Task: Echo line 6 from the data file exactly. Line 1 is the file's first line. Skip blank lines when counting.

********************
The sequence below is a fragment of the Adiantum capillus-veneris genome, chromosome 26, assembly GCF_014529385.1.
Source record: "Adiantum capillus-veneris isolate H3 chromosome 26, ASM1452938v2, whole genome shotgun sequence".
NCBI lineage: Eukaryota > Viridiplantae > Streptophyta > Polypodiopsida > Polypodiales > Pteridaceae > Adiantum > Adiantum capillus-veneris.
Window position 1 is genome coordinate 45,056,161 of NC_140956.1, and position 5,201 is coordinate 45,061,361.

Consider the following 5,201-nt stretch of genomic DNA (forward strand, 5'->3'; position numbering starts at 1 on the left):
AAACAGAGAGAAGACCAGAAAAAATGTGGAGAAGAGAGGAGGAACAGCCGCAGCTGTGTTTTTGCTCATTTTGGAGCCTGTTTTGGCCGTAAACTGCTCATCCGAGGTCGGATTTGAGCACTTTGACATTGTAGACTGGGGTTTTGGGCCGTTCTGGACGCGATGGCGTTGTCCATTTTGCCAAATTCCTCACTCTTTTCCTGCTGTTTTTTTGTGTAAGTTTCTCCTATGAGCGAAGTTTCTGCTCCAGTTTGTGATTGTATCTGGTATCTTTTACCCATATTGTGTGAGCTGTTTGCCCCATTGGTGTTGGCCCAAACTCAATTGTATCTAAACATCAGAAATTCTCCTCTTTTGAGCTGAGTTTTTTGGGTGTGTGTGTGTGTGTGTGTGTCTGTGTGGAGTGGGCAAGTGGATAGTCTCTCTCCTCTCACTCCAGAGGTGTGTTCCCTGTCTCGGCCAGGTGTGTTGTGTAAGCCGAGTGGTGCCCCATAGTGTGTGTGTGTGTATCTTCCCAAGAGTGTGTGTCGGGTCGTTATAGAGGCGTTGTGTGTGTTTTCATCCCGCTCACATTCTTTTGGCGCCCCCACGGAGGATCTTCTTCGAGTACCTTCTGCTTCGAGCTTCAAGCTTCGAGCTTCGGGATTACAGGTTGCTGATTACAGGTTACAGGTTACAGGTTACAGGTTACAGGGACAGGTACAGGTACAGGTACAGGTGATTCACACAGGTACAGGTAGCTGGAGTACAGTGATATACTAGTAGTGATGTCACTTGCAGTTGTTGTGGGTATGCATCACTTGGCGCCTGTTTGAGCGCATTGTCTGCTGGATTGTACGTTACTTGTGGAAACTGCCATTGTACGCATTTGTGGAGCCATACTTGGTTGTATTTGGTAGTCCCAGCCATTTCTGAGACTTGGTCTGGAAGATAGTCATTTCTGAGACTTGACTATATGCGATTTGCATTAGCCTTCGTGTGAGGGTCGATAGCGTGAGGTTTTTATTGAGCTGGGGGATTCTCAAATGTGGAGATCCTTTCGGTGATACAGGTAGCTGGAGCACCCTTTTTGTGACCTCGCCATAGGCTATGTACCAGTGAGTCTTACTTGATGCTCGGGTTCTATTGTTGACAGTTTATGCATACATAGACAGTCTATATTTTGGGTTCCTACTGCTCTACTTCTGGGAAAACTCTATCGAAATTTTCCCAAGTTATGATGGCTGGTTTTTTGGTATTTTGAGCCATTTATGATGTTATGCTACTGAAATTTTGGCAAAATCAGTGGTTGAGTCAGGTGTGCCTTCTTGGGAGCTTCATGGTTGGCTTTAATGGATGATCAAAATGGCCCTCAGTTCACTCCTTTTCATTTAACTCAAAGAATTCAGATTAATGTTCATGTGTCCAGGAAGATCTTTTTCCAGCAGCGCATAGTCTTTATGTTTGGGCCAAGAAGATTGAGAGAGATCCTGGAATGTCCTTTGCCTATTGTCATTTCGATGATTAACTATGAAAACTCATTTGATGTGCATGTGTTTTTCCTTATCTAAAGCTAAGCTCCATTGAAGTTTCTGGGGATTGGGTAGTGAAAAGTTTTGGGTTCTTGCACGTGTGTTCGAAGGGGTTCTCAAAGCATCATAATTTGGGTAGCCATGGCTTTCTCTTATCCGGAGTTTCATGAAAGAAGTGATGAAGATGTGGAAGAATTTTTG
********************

AAACAGAGAGAAGACCAGAAAAAATGTGGAGAAGAGAGGAGGAACAGCCGCAGCTGTGTTTTTGCTCATTTTGGAGCCTGTTTTGGCCGTAAACTGCTCATCCGAGGTCGGATTTGAGCACTTTGACATTGTAGACTGGGGTTTTGGGCCGTTCTGGACGCGATGGCGTTGTCCATTTTGCCAAATTCCTCACTCTTTTCCTGCTGTTTTTTTGTGTAAGTTTCTCCTATGAGCGAAGTTTCTGCTCCAGTTTGTGATTGTATCTGGTATCTTTTACCCATATTGTGTGAGCTGTTTGCCCCATTGGTGTTGGCCCAAACTCAATTGTATCTAAACATCAGAAATTCTCCTCTTTTGAGCTGAGTTTTTTGGGTGTGTGTGTGTGTGTGTGTGTCTGTGTGGAGTGGGCAAGTGGATAGTCTCTCTCCTCTCACTCCAGAGGTGTGTTCCCTGTCTCGGCCAGGTGTGTTGTGTAAGCCGAGTGGTGCCCCATAGTGTGTGTGTGTGTATCTTCCCAAGAGTGTGTGTCGGGTCGTTATAGAGGCGTTGTGTGTGTTTTCATCCCGCTCACATTCTTTTGGCGCCCCCACGGAGGATCTTCTTCGAGTACCTTCTGCTTCGAGCTTCAAGCTTCGAGCTTCGGGATTACAGGTTGCTGATTACAGGTTACAGGTTACAGGTTACAGGTTACAGGGACAGGTACAGGTACAGGTACAGGTGATTCACACAGGTACAGGTAGCTGGAGTACAGTGATATACTAGTAGTGATGTCACTTGCAGTTGTTGTGGGTATGCATCACTTGGCGCCTGTTTGAGCGCATTGTCTGCTGGATTGTACGTTACTTGTGGAAACTGCCATTGTACGCATTTGTGGAGCCATACTTGGTTGTATTTGGTAGTCCCAGCCATTTCTGAGACTTGGTCTGGAAGATAGTCATTTCTGAGACTTGACTATATGCGATTTGCATTAGCCTTCGTGTGAGGGTCGATAGCGTGAGGTTTTTATTGAGCTGGGGGATTCTCAAATGTGGAGATCCTTTCGGTGATACAGGTAGCTGGAGCACCCTTTTTGTGACCTCGCCATAGGCTATGTACCAGTGAGTCTTACTTGATGCTCGGGTTCTATTGTTGACAGTTTATGCATACATAGACAGTCTATATTTTGGGTTCCTACTGCTCTACTTCTGGGAAAACTCTATCGAAATTTTCCCAAGTTATGATGGCTGGTTTTTTGGTATTTTGAGCCATTTATGATGTTATGCTACTGAAATTTTGGCAAAATCAGTGGTTGAGTCAGGTGTGCCTTCTTGGGAGCTTCATGGTTGGCTTTAATGGATGATCAAAATGGCCCTCAGTTCACTCCTTTTCATTTAACTCAAAGAATTCAGATTAATGTTCATGTGTCCAGGAAGATCTTTTTCCAGCAGCGCATAGTCTTTATGTTTGGGCCAAGAAGATTGAGAGAGATCCTGGAATGTCCTTTGCCTATTGTCATTTCGATGATTAACTATGAAAACTCATTTGATGTGCATGTGTTTTTCCTTATCTAAAGCTAAGCTCCATTGAAGTTTCTGGGGATTGGGTAGTGAAAAGTTTTGGGTTCTTGCACGTGTGTTCGAAGGGGTTCTCAAAGCATCATAATTTGGGTAGCCATGGCTTTCTCTTATCCGGAGTTTCATGAAAGAAGTGATGAAGATGTGGAAGAATTTTTG